BASH: Now, the three Republicans in the Senate who Baucus spent hundreds of hours negotiating with, they're not supporting this right now because they say it still spends too much. On the other side, there are some Democrats on his finance committee who say they're not supporting it right now because they say it doesn't spend enough, especially on making insurance more affordable. So what we are going to see for sure, Lou, next week when the Senate Finance Committee starts voting is vigorous attempts on both sides of the aisle to change this proposal.

DOBBS: Three hundred and fifty billion dollars of new taxes when an economy as weak as ours is struggling to reach recovery. You know, Senator Rockefeller says no deal.

BASH: That's right. Well, you know, this tax proposal that he has is less than and actually more acceptable to Republicans than what the House had. Of course, you remember, the House had an excise tax, sort of a blanket excise tax on wealthy Americans. This specifically is targeted at insurance companies and even more specifically targeted at high cost insurance plans.

And this is something that actually when you talk to the Republicans they were OK with this because they thought it not only was a revenue-raiser, so to speak, they believe that this would somehow bend the cost curve -- we've heard that term -- but lower health care costs eventually. It's also what the president endorsed when he spoke last week, Lou.

DOBBS: Again, Senator Rockefeller says no deal.

BASH: Senate Rockefeller says no deal. Other Democrats say no deal. And I think the most difficult thing that Senator Baucus is going to have to deal with, and that means that the White House is going to have to deal with, because ultimately this is what the president has as his top priority is the fact that you talk to any Democrat, just like Republicans, more importantly any Democrat, and they will have a different idea of how they think that this should be changed to make it better. And that is going to be a huge challenge, especially next week as this committee really starts to take votes and to formulate this proposal...

DOBBS: As if they don't have challenges enough already. Thank you very much, Dana -- Dana Bash from Capitol Hill.

The White House tonight rejecting former President Jimmy Carter's charge that most of President Obama's critics are racist. Carter saying many Americans do not simply disagree with the president on public policy. They are just uncomfortable with a black man in the White House. Candy Crowley has our report.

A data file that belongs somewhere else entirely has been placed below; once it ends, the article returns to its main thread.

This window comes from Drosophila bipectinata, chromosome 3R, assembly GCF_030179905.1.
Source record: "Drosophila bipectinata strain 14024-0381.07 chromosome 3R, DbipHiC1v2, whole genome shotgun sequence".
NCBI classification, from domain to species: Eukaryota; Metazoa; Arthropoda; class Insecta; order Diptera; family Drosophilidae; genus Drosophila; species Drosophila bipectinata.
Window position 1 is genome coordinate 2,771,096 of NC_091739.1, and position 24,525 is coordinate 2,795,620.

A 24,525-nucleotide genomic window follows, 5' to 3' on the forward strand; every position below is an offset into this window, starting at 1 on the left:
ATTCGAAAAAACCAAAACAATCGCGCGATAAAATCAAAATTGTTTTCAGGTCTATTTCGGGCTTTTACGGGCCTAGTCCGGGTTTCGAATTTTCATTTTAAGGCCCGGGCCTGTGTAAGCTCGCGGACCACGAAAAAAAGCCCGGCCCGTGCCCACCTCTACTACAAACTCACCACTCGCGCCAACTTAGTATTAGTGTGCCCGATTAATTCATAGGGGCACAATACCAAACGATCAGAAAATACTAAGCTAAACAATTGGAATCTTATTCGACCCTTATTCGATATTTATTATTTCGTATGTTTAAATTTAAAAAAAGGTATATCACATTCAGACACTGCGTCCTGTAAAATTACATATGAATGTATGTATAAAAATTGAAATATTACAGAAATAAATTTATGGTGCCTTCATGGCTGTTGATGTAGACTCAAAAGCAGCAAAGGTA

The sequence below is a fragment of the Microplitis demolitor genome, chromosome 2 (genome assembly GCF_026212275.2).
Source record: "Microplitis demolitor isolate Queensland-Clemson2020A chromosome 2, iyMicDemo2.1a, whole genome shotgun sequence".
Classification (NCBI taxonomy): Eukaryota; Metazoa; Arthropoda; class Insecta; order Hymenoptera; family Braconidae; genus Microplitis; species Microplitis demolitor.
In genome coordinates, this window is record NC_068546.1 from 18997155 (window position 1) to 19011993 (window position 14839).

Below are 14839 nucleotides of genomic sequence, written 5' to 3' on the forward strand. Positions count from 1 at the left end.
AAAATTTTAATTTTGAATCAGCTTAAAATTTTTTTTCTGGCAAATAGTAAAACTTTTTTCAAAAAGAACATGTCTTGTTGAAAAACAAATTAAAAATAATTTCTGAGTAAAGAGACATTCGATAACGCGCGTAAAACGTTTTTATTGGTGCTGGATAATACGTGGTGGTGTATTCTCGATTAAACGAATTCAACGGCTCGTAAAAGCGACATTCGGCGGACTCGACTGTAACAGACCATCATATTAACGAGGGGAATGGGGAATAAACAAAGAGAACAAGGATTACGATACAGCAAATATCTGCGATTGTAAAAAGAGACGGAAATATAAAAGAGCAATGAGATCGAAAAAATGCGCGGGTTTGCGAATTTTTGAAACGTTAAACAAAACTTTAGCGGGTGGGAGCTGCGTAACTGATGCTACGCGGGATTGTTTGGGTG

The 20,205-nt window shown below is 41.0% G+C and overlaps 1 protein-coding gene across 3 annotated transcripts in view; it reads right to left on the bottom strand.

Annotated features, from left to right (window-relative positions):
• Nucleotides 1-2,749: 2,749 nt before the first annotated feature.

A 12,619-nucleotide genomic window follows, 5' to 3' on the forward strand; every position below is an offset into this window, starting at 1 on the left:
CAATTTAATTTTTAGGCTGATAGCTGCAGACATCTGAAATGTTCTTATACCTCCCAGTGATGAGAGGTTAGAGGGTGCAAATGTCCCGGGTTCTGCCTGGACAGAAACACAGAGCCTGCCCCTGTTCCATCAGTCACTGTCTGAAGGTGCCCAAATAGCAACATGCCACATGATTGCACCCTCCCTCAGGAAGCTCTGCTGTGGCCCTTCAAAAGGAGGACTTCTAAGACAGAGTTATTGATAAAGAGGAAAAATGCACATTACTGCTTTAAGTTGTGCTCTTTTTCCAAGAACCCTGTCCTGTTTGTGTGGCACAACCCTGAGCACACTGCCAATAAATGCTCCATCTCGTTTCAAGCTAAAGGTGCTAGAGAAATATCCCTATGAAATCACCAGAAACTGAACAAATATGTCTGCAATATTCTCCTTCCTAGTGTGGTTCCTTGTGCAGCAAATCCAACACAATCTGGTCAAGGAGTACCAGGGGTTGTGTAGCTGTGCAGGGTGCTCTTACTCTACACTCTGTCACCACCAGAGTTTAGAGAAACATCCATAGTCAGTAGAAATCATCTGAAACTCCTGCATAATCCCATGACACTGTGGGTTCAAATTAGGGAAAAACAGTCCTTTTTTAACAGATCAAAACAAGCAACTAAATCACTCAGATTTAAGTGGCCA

CANDY CROWLEY, CNN SR. POLITICAL CORRESPONDENT (voice-over): Race and politics is a combustible combo. And it explodes into headlines when an ex-president lights the fuse as Jimmy Carter did on NBC.

JIMMY CARTER, FORMER PRESIDENT OF THE UNITED STATES: An overwhelming portion of the intensely demonstrated animosity toward President Barack Obama is based on the fact that he is a black man.

CROWLEY: It's the sort of thing that tends to raise people's defenses. In particular, it tends to turn off independents who by nature hate the hard edges of politics. That makes this entire conversation a political loser for a president with an ambitious agenda. The White House wants no part of this.

ROBERT GIBBS, WHITE HOUSE PRESS SECRETARY: The president does not believe that criticism comes based on the color of his skin.

CROWLEY: As a candidate, Barack Obama understood the political danger in letting his race become a major topic. He avoided it when he could, but race was always a subtext as it is now in his presidency.

UNIDENTIFIED MALE: (INAUDIBLE) feeling among (INAUDIBLE) this country that an African American (INAUDIBLE) to be president (INAUDIBLE) given the same respect as if (INAUDIBLE).

CROWLEY: Framing criticism as racism cropped up several times during the campaign, always leaving bitter feelings. When Geraldine Ferraro (ph), a Clinton supporter said during the primaries that Obama would never have gotten as far as he had if he had not been black, candidate Obama pointedly left race out of it.